I love my friend Stephanie. I’ve known her for almost three years now, and from the first, she was easy. Not in a promiscuous way, but in an easy people kind of way. Tomorrow morning, we’re going for a walk, and I’m looking forward to well, nothing in particular. How great is that?!
Let me explain, and then let me get to that part where this connects to writing. Because it does, and it’s a satisfying puzzle piece, I assure you.
So, Stephanie. She’s one of those people around whom I feel miraculously devoid of expectations. I never feel like she wants me to be any particular way. I can show up giddy or weepy, grumpy, or sleepy. Really, like any of the dwarves, and like Snow White, she greets me with arms wide open and birds perched and chirping on her shoulders.
The first time we met, I was going through a healing phase during which I cried as a part of any given conversation, in any given location. Ours was over coffee, walking her dog Tulip around Mount Tabor. The crying didn’t freak her out. Instead, she listened, empathized, shared things, stopped to let Tulip sniff gross stuff she wanted to roll in. It was so easy that I found myself able to laugh, too. Crying at one point didn’t automatically make me “She Who Has the Great Sadness.” We just kept walking.
I know we all have people in our lives around whom we feel like we need to be a certain way, for whom we need to dress up, spend a lot of money, or with whom we can only schedule appointments when a pigeon lands on a sacred water fountain at noon on a Tuesday when the moon is in Leo. And the truth is, we ARE also those people for others. At least I know I am.
Not everyone is easy for everyone else.
A few months ago, I realized that I was the kind of friend to my novel that put her on edge. She had to lace up a corset, meet me for high tea once a week, and be on her very best behavior. She could feel it, and so could I. I could see her cower, and cringe.
I’m not always this kind of friend to my books, but because of ego, and weird shit, it happens, to all of us. And the bottom line is that I wasn’t very easy for my novel to be around. She wasn’t returning my phone calls. She put me off. She was disappearing, seared by my expectations.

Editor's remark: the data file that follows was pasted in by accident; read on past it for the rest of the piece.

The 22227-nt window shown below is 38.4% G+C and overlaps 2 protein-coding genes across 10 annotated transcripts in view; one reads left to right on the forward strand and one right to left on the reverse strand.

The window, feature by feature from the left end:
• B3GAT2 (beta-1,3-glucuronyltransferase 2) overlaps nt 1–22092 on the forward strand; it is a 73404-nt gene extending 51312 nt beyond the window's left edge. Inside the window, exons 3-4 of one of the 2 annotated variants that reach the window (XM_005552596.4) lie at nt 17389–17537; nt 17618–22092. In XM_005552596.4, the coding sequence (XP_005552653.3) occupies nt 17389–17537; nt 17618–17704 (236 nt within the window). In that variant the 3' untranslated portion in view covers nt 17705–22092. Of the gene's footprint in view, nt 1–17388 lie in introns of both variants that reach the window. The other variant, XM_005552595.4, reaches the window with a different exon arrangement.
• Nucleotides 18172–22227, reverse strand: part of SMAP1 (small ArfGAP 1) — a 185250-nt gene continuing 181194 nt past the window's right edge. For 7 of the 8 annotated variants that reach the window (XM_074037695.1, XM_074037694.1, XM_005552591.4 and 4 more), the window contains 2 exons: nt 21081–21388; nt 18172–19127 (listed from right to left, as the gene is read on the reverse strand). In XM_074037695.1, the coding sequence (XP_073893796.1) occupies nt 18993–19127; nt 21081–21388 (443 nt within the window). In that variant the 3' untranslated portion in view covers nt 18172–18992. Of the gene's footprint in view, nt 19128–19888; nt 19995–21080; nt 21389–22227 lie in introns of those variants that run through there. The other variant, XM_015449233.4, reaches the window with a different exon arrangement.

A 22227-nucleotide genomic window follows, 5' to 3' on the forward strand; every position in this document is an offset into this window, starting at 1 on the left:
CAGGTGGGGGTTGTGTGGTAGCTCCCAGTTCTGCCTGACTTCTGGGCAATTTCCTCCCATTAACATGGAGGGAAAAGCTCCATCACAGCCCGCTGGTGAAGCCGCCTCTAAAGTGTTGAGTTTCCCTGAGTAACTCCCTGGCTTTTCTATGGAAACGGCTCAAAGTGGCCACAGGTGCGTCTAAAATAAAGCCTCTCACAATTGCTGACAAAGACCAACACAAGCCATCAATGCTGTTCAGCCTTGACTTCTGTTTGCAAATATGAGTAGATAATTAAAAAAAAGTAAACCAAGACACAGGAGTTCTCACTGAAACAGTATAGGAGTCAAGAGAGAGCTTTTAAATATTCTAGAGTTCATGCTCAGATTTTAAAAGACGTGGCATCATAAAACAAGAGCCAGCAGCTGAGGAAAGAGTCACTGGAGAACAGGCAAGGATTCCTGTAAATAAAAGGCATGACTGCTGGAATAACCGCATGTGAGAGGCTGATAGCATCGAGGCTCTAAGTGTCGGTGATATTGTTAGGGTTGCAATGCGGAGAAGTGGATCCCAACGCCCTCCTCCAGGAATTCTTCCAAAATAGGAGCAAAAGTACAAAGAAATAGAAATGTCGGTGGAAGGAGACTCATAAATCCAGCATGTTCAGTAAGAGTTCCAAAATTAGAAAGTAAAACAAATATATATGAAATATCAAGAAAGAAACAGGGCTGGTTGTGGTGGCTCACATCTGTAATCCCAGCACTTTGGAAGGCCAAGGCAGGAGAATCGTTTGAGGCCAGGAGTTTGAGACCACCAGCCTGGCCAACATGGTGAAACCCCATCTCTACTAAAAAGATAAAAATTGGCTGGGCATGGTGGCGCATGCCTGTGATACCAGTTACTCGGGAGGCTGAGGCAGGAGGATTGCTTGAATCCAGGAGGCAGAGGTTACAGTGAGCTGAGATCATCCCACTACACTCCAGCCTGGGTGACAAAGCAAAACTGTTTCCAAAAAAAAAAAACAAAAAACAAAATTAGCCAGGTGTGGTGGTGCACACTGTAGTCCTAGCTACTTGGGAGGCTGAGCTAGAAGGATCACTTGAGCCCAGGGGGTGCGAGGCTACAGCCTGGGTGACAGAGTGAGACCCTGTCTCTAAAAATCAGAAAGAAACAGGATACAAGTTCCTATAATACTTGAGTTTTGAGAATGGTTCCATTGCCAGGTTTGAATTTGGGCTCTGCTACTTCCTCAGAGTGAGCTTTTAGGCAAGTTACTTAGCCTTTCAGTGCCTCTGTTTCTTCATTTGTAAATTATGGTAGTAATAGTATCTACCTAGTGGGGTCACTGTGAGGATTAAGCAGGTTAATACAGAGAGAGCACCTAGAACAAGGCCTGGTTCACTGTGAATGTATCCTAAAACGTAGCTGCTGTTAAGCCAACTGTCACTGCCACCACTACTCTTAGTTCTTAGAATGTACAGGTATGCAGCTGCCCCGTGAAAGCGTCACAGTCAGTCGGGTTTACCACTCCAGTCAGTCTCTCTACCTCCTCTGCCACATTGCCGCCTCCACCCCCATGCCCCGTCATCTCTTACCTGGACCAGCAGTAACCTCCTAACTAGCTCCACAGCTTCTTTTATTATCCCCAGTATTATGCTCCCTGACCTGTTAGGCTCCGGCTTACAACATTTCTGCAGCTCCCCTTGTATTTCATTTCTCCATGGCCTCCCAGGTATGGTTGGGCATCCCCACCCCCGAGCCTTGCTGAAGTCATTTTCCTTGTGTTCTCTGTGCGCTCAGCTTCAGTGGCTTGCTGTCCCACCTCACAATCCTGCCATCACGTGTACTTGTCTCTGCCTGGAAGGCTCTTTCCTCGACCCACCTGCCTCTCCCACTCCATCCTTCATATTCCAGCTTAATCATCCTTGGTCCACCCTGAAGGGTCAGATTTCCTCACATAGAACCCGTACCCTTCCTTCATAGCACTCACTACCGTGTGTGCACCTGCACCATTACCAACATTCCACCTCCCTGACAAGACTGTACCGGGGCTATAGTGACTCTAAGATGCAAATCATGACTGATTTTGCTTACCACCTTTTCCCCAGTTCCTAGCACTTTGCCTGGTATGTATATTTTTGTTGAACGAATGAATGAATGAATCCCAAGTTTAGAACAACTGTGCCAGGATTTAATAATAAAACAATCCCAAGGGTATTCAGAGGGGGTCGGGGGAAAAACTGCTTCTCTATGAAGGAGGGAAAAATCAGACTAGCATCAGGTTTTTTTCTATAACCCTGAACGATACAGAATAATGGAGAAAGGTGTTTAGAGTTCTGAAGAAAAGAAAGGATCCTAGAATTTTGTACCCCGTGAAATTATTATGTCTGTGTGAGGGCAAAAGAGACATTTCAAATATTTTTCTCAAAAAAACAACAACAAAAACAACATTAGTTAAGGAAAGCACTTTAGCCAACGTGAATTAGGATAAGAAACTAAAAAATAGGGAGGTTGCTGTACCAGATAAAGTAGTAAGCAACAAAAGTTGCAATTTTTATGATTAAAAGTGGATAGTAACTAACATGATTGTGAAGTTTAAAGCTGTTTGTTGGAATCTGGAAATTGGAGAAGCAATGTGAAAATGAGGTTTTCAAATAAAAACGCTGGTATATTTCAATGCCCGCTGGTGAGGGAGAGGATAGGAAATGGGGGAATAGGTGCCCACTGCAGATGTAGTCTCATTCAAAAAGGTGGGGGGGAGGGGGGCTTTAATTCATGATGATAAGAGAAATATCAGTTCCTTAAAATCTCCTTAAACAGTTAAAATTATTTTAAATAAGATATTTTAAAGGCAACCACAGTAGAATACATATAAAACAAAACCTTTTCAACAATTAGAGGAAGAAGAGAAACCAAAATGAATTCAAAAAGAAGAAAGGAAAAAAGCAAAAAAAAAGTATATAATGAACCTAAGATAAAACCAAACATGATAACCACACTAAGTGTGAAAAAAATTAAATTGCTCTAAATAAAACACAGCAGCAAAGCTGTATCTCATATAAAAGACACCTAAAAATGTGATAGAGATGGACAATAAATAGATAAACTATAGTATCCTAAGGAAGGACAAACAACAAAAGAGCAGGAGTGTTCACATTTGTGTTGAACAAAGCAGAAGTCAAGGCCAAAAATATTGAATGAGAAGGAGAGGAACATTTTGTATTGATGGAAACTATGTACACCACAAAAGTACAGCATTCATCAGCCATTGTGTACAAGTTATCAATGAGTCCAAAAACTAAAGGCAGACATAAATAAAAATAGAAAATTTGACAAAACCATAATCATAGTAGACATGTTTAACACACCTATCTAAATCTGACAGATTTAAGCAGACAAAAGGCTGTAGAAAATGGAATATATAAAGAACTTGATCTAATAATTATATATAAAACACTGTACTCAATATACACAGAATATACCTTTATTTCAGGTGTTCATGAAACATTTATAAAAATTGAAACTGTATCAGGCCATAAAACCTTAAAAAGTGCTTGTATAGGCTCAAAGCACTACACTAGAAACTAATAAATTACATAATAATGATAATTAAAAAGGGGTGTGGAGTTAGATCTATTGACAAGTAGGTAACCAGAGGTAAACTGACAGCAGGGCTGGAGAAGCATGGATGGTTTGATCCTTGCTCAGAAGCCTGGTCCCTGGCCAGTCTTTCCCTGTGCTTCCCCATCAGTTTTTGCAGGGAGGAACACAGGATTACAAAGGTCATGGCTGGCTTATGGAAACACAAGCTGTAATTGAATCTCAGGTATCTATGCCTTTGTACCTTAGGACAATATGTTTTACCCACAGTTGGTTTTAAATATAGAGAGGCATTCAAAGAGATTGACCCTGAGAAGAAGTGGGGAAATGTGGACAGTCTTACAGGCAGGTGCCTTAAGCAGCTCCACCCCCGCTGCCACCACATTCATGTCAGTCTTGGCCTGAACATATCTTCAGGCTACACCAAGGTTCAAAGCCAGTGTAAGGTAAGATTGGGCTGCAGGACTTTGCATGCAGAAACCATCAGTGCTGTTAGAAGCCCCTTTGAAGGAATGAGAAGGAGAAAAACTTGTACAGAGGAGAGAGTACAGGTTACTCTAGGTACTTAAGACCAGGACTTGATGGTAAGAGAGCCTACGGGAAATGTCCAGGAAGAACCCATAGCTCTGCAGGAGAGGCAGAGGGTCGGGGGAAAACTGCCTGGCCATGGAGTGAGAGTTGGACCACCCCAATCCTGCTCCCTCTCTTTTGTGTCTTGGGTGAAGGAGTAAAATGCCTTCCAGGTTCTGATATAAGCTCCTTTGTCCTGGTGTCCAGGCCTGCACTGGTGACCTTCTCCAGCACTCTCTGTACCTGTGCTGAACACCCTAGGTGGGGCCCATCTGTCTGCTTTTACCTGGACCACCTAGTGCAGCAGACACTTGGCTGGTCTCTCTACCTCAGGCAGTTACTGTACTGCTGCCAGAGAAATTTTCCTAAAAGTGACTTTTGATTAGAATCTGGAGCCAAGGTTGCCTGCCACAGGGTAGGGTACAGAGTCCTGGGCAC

Sometimes, those can be a clue that it’s okay to just leave it alone or walk away, but sometimes warped expectations are an opportunity to check ourselves and make a change.
Because this relationship mattered to me, I chose Option B. I took a good hard look at what I really wanted, what my frustration was all really about. And it was about this: me being told what I should want, and letting that affect my relationship.
That is, I was hearing that readers/agents/editors want Pickyourflavoroftheweek kind of novel, so I was working hard to make my novel that. And it didn’t work. My novel was her own flavor, no matter how much I tried to muck her up with onion soup mixes.
This led to me experiencing a movie mind montage, remembering all of the moments of us giggling over a really terrible sentence, and me spilling coffee on myself and my notebook because that bluejay divebombed me while I was writing on the patio, and that time we finally figured out how to get my protagonist into that basement. Oh, us!
What I realized was that I truly, simply wanted my novel, just as she was.
So I ran to her, like Billy Crystal in the final scene of When Harry Met Sally, with Frank Sinatra singing “It Had to Be You” in the background. I ran through a thunderstorm to tell her that I loved her. That I loved her stuttery plot, her tendency to only pick up momentum in chapter 3, her teetering on the edge of trite romance, her earnest desire for a happy ending, no matter who had to unrealistically change their lives to get it. All of it.
She cried, of course. And we had a very dramatic public reconciliation, during which the clouds cleared and a rainbow emerged in a perfect arc over our heads.
Since then, things have been so much better between us. Now she can come over in her pajamas, bitch and moan, laugh and snort beer out her nose, and show up with whatever she found in the fridge and have it be okay. No corsets, literal or figurative.
And you know what? The trite romance is actually becoming much more realistic, the plot’s running more smoothly, and I’m even feeling okay with that tendency towards happily ever after. After all, that’s part of what I love about this book.
The thing is, as she feels more comfortable, I get more glimpses of beauty. I get more surprises. Letting her be what she is and not expecting her to be something else actually creates more possiblities.
Like me, sometimes she cries every half hour, and sometimes she expresses the kind of mirth that makes me want to lambada along with her. Sometimes she shows up with gourmet oven fries, gelato, and a darling sweater she got downtown that she knows I’ll just adore.
Most of all she shows up. And that’s what this is all about.
So when you go to your writing project, whatever it is, this week, be the Stephanie your writing needs. Make it easy.
Lower your expectations, and let yourself be surprised by the magic that happens when you do.